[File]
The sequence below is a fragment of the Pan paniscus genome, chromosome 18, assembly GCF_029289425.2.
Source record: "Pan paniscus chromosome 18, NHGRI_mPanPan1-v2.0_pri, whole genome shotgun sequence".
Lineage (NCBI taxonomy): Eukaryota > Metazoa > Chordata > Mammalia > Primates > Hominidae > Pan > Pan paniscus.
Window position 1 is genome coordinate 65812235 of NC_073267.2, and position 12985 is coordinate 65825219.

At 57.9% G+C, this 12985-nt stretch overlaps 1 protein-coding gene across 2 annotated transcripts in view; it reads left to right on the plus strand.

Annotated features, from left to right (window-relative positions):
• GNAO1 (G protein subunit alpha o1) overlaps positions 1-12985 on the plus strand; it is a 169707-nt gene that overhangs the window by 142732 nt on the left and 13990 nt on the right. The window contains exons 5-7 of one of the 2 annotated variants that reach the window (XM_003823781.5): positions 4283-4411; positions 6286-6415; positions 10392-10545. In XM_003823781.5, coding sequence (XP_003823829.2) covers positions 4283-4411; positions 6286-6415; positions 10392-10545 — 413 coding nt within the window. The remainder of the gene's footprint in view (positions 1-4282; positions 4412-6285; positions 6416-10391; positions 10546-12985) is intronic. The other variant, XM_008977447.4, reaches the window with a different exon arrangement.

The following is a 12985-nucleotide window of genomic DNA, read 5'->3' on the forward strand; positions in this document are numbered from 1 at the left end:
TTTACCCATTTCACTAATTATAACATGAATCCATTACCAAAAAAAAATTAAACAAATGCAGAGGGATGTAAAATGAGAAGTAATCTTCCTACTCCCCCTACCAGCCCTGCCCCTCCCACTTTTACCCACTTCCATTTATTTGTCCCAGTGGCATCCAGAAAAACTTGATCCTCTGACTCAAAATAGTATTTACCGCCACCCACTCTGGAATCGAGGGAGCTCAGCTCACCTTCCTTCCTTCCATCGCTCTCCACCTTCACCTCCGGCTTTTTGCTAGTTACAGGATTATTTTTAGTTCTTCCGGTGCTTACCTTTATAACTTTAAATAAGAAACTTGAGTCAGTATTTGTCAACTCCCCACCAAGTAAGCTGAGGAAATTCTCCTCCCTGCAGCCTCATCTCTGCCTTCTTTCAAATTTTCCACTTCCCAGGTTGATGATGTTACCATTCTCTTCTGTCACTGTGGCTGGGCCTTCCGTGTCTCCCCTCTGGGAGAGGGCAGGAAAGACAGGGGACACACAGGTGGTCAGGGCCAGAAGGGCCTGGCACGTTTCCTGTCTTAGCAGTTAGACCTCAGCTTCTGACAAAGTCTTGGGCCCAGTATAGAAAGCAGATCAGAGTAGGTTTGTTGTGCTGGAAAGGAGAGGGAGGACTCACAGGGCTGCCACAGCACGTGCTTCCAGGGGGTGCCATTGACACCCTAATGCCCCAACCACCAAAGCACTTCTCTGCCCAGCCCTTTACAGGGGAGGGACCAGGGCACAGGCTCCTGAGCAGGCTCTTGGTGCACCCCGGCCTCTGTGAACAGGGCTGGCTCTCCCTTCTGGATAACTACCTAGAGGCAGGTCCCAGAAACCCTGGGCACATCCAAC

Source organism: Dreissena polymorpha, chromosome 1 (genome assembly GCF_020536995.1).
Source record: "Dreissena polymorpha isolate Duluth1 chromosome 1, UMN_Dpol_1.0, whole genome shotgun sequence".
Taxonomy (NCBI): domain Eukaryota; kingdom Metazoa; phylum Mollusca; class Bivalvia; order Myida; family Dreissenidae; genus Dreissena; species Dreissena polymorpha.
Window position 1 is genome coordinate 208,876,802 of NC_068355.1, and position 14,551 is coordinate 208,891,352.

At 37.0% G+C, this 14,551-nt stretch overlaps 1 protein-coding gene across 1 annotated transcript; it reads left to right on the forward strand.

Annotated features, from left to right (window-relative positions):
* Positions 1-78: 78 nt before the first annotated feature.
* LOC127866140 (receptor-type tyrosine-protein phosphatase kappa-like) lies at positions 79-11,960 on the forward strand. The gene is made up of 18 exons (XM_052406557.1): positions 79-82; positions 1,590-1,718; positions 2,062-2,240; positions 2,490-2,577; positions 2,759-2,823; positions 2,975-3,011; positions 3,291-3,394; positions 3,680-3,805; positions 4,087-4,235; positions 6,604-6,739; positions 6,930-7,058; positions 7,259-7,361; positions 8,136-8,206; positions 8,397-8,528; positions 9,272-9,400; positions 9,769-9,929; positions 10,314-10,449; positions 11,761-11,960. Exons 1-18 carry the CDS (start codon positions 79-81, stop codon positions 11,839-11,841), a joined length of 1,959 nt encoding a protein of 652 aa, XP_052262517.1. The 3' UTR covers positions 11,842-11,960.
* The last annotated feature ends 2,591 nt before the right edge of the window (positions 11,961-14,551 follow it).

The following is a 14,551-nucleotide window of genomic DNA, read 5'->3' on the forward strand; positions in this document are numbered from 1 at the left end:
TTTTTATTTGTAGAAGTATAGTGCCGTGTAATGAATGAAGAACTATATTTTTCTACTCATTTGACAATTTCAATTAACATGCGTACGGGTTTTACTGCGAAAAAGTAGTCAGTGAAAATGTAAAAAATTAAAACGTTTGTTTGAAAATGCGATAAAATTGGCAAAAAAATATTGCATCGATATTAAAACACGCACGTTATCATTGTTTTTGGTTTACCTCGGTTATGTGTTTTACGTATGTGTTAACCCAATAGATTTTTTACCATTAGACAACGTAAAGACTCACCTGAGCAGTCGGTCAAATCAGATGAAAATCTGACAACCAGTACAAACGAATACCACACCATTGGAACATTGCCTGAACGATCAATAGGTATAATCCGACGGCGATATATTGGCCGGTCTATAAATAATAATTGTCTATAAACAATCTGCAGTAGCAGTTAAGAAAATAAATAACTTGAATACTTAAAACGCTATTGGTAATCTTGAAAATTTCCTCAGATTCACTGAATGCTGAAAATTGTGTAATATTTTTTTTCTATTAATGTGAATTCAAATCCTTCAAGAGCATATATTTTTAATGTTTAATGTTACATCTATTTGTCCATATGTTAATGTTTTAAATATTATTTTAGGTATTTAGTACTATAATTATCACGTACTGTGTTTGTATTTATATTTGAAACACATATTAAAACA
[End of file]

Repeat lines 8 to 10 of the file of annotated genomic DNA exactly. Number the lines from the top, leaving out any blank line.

The following is a 12985-nucleotide window of genomic DNA, read 5'->3' on the forward strand; positions in this document are numbered from 1 at the left end:
TTTACCCATTTCACTAATTATAACATGAATCCATTACCAAAAAAAAATTAAACAAATGCAGAGGGATGTAAAATGAGAAGTAATCTTCCTACTCCCCCTACCAGCCCTGCCCCTCCCACTTTTACCCACTTCCATTTATTTGTCCCAGTGGCATCCAGAAAAACTTGATCCTCTGACTCAAAATAGTATTTACCGCCACCCACTCTGGAATCGAGGGAGCTCAGCTCACCTTCCTTCCTTCCATCGCTCTCCACCTTCACCTCCGGCTTTTTGCTAGTTACAGGATTATTTTTAGTTCTTCCGGTGCTTACCTTTATAACTTTAAATAAGAAACTTGAGTCAGTATTTGTCAACTCCCCACCAAGTAAGCTGAGGAAATTCTCCTCCCTGCAGCCTCATCTCTGCCTTCTTTCAAATTTTCCACTTCCCAGGTTGATGATGTTACCATTCTCTTCTGTCACTGTGGCTGGGCCTTCCGTGTCTCCCCTCTGGGAGAGGGCAGGAAAGACAGGGGACACACAGGTGGTCAGGGCCAGAAGGGCCTGGCACGTTTCCTGTCTTAGCAGTTAGACCTCAGCTTCTGACAAAGTCTTGGGCCCAGTATAGAAAGCAGATCAGAGTAGGTTTGTTGTGCTGGAAAGGAGAGGGAGGACTCACAGGGCTGCCACAGCACGTGCTTCCAGGGGGTGCCATTGACACCCTAATGCCCCAACCACCAAAGCACTTCTCTGCCCAGCCCTTTACAGGGGAGGGACCAGGGCACAGGCTCCTGAGCAGGCTCTTGGTGCACCCCGGCCTCTGTGAACAGGGCTGGCTCTCCCTTCTGGATAACTACCTAGAGGCAGGTCCCAGAAACCCTGGGCACATCCAAC

Source organism: Dreissena polymorpha, chromosome 1 (genome assembly GCF_020536995.1).